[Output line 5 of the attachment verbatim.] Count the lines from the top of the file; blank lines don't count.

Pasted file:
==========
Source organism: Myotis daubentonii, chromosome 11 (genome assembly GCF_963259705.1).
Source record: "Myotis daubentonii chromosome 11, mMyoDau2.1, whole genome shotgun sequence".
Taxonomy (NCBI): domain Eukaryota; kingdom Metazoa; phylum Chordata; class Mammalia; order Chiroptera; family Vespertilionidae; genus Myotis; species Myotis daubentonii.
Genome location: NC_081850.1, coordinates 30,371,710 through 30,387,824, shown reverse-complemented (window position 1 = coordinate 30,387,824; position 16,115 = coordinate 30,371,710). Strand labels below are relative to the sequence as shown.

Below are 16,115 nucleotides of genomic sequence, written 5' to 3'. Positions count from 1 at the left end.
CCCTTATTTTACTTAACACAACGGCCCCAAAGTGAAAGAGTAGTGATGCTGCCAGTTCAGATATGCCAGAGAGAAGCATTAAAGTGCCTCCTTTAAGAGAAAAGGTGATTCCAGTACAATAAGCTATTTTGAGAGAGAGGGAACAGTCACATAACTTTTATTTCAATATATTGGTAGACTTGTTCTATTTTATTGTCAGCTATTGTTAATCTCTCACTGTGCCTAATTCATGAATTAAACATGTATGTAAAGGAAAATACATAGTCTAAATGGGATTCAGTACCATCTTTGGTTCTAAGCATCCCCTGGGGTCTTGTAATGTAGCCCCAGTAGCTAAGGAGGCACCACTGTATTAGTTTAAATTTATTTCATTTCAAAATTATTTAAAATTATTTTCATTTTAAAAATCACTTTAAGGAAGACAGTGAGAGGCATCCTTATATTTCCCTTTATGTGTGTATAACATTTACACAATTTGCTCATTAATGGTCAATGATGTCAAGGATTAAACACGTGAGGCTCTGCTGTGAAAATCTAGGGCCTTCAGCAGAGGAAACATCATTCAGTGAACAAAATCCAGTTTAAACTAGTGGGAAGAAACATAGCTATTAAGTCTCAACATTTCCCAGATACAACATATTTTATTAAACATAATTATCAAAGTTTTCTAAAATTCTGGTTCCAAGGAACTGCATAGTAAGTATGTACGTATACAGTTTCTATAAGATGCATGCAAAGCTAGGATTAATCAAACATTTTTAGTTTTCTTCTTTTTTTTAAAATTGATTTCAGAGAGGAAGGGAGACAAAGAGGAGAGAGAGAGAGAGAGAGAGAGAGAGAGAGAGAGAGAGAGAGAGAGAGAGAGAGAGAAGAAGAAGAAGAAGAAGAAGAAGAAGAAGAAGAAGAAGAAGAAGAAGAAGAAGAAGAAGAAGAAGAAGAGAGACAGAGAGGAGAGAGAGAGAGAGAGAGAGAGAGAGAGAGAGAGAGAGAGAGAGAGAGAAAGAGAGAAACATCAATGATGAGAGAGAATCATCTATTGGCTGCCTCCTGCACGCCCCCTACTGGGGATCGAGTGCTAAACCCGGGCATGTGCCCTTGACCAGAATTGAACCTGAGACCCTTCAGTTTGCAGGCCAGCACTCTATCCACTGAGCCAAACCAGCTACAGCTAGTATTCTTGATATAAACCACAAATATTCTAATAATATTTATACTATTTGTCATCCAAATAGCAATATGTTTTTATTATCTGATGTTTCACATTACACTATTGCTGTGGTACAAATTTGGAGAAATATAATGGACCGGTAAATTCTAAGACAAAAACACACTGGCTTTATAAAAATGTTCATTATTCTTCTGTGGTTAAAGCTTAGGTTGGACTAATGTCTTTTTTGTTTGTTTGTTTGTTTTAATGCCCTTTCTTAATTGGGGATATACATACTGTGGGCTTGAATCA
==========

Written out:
Below are 16,115 nucleotides of genomic sequence, written 5' to 3'. Positions count from 1 at the left end.